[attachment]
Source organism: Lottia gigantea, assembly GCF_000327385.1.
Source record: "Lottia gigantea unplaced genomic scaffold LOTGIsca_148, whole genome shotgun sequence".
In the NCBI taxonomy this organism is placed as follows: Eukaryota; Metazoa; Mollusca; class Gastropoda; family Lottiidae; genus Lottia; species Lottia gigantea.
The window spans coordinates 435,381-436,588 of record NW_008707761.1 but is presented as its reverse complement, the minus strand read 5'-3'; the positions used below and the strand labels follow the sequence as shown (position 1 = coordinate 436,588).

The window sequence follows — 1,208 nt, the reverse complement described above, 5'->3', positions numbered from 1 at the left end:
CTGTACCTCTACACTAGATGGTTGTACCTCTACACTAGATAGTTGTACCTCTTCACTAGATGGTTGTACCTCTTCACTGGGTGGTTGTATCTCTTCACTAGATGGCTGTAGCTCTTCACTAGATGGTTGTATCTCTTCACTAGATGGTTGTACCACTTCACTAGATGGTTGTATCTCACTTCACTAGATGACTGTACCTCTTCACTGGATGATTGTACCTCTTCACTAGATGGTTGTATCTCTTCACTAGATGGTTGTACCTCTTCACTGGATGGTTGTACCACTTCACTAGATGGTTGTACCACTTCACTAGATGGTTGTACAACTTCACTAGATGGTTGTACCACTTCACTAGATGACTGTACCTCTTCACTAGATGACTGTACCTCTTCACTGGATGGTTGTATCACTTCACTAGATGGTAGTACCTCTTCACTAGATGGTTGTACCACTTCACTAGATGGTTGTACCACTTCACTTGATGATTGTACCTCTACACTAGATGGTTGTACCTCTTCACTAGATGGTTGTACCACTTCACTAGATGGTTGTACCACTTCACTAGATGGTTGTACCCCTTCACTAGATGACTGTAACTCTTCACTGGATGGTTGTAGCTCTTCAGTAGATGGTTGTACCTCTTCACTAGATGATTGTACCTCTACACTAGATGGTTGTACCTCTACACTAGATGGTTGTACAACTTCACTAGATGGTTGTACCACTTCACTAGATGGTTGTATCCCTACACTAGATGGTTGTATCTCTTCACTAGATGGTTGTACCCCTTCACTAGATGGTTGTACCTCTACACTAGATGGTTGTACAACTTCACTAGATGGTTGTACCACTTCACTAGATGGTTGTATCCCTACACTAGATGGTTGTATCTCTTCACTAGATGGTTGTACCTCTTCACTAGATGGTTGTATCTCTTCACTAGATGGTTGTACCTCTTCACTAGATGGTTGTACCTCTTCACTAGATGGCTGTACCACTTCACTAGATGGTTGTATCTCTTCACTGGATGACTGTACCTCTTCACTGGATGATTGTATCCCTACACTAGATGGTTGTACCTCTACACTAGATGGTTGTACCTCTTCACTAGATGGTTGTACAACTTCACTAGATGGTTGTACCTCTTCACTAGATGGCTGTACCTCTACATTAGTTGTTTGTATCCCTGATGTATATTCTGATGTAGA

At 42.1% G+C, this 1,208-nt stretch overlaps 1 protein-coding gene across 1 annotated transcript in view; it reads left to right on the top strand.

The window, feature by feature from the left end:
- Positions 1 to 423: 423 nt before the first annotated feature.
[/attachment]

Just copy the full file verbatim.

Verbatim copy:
Source organism: Lottia gigantea, assembly GCF_000327385.1.
Source record: "Lottia gigantea unplaced genomic scaffold LOTGIsca_148, whole genome shotgun sequence".
In the NCBI taxonomy this organism is placed as follows: Eukaryota; Metazoa; Mollusca; class Gastropoda; family Lottiidae; genus Lottia; species Lottia gigantea.
The window spans coordinates 435,381-436,588 of record NW_008707761.1 but is presented as its reverse complement, the minus strand read 5'-3'; the positions used below and the strand labels follow the sequence as shown (position 1 = coordinate 436,588).

The window sequence follows — 1,208 nt, the reverse complement described above, 5'->3', positions numbered from 1 at the left end:
CTGTACCTCTACACTAGATGGTTGTACCTCTACACTAGATAGTTGTACCTCTTCACTAGATGGTTGTACCTCTTCACTGGGTGGTTGTATCTCTTCACTAGATGGCTGTAGCTCTTCACTAGATGGTTGTATCTCTTCACTAGATGGTTGTACCACTTCACTAGATGGTTGTATCTCACTTCACTAGATGACTGTACCTCTTCACTGGATGATTGTACCTCTTCACTAGATGGTTGTATCTCTTCACTAGATGGTTGTACCTCTTCACTGGATGGTTGTACCACTTCACTAGATGGTTGTACCACTTCACTAGATGGTTGTACAACTTCACTAGATGGTTGTACCACTTCACTAGATGACTGTACCTCTTCACTAGATGACTGTACCTCTTCACTGGATGGTTGTATCACTTCACTAGATGGTAGTACCTCTTCACTAGATGGTTGTACCACTTCACTAGATGGTTGTACCACTTCACTTGATGATTGTACCTCTACACTAGATGGTTGTACCTCTTCACTAGATGGTTGTACCACTTCACTAGATGGTTGTACCACTTCACTAGATGGTTGTACCCCTTCACTAGATGACTGTAACTCTTCACTGGATGGTTGTAGCTCTTCAGTAGATGGTTGTACCTCTTCACTAGATGATTGTACCTCTACACTAGATGGTTGTACCTCTACACTAGATGGTTGTACAACTTCACTAGATGGTTGTACCACTTCACTAGATGGTTGTATCCCTACACTAGATGGTTGTATCTCTTCACTAGATGGTTGTACCCCTTCACTAGATGGTTGTACCTCTACACTAGATGGTTGTACAACTTCACTAGATGGTTGTACCACTTCACTAGATGGTTGTATCCCTACACTAGATGGTTGTATCTCTTCACTAGATGGTTGTACCTCTTCACTAGATGGTTGTATCTCTTCACTAGATGGTTGTACCTCTTCACTAGATGGTTGTACCTCTTCACTAGATGGCTGTACCACTTCACTAGATGGTTGTATCTCTTCACTGGATGACTGTACCTCTTCACTGGATGATTGTATCCCTACACTAGATGGTTGTACCTCTACACTAGATGGTTGTACCTCTTCACTAGATGGTTGTACAACTTCACTAGATGGTTGTACCTCTTCACTAGATGGCTGTACCTCTACATTAGTTGTTTGTATCCCTGATGTATATTCTGATGTAGA

At 42.1% G+C, this 1,208-nt stretch overlaps 1 protein-coding gene across 1 annotated transcript in view; it reads left to right on the top strand.

The window, feature by feature from the left end:
- Positions 1 to 423: 423 nt before the first annotated feature.